Being a prey is always hard; being a toxic prey is somehow better, but you have to warn your enemies you are not a good deal. How do you do it? Toxic or otherwise harmful animals display colourful visual signals that mean "don't eat me, or you will regret it". Predators at first may not know the meaning of the signal, but after their first encounter, they will learn to avoid the colourful but toxic ones, and the other preys will be saved. But how did this kind of signaling evolve? Why some species evolve it, and some else not?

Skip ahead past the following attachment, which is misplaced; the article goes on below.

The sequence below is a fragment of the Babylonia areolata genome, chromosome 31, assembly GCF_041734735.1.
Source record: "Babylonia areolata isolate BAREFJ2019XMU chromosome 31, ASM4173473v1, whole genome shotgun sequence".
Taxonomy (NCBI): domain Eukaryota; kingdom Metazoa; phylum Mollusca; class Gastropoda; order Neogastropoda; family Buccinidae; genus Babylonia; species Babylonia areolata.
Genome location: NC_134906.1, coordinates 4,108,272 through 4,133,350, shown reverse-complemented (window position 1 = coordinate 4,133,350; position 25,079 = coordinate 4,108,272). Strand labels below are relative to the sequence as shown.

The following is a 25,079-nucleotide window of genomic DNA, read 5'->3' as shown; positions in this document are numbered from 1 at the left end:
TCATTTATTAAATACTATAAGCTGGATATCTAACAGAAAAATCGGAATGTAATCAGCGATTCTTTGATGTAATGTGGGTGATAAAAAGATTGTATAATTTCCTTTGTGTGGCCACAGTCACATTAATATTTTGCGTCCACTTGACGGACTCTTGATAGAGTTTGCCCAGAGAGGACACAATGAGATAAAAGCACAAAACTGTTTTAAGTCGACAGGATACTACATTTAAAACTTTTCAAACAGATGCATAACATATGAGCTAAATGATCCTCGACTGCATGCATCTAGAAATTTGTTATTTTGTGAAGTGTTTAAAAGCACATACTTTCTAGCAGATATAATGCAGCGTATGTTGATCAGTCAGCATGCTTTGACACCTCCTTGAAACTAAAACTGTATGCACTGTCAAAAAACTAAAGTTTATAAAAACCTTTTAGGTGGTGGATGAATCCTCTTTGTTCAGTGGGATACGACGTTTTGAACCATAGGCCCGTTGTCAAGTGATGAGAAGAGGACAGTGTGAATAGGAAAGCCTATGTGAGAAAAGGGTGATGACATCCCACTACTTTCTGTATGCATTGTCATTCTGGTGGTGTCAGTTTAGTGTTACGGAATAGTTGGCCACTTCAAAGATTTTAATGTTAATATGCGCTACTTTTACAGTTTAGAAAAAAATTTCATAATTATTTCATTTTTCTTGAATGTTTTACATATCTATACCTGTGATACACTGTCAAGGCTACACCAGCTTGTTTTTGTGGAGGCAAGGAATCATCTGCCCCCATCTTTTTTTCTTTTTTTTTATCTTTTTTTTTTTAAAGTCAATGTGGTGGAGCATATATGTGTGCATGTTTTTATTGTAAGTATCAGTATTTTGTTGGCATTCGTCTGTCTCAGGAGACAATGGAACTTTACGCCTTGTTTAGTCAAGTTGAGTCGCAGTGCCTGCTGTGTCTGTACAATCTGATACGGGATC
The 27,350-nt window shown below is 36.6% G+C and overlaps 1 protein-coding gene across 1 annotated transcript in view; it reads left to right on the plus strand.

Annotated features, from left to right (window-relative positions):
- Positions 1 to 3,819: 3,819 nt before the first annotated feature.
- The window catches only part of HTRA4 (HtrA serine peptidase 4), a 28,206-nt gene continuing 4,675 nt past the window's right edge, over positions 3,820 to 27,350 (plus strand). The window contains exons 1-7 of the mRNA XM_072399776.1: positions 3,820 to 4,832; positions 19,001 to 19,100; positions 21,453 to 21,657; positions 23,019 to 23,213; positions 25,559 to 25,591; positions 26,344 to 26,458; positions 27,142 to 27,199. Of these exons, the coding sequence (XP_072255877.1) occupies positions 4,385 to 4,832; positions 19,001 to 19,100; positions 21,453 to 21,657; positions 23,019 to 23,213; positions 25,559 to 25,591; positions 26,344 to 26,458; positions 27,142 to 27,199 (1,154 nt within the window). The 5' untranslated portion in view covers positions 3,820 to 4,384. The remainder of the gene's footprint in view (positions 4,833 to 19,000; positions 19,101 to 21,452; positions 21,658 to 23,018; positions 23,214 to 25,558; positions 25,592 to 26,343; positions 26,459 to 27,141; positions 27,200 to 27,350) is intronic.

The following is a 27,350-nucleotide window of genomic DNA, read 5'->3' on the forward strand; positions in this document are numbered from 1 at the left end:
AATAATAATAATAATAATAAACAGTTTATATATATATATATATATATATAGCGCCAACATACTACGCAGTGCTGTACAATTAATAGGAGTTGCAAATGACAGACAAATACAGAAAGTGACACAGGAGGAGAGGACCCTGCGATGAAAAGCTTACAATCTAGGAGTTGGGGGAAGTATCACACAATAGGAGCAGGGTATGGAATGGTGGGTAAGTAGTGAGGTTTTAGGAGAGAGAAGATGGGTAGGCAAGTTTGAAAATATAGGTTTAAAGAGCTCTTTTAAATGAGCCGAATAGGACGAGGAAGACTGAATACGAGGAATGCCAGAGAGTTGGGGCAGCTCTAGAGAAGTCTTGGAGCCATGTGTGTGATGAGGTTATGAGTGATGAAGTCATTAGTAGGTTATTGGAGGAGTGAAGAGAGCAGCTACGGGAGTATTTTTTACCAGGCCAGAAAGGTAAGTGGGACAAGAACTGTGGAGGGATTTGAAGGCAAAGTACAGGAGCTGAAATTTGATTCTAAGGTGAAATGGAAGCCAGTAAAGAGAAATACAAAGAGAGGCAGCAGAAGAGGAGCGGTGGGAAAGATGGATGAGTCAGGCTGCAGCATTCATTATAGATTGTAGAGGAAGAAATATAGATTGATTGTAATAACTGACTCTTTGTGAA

Analyzing the evolution of the caterpillars of the butterflies Papilio , Kathleen D. Prudic and coworkers discovered that the evolution of such signals is most influenced by the visual background on which the caterpillar preferibly is found. Caterpillars eating herbs or other narrow-leaved plants independently evolved warning signals for predators, while the ones eating on trees and other plants with large leafs did not. That is, warning signals evolve where there are consistent backgrounds that make it easier for the predator to recognize them and learn, while on complex environments like trees such visual clues could take a while to be recognized by predators, making the strategy inefficient.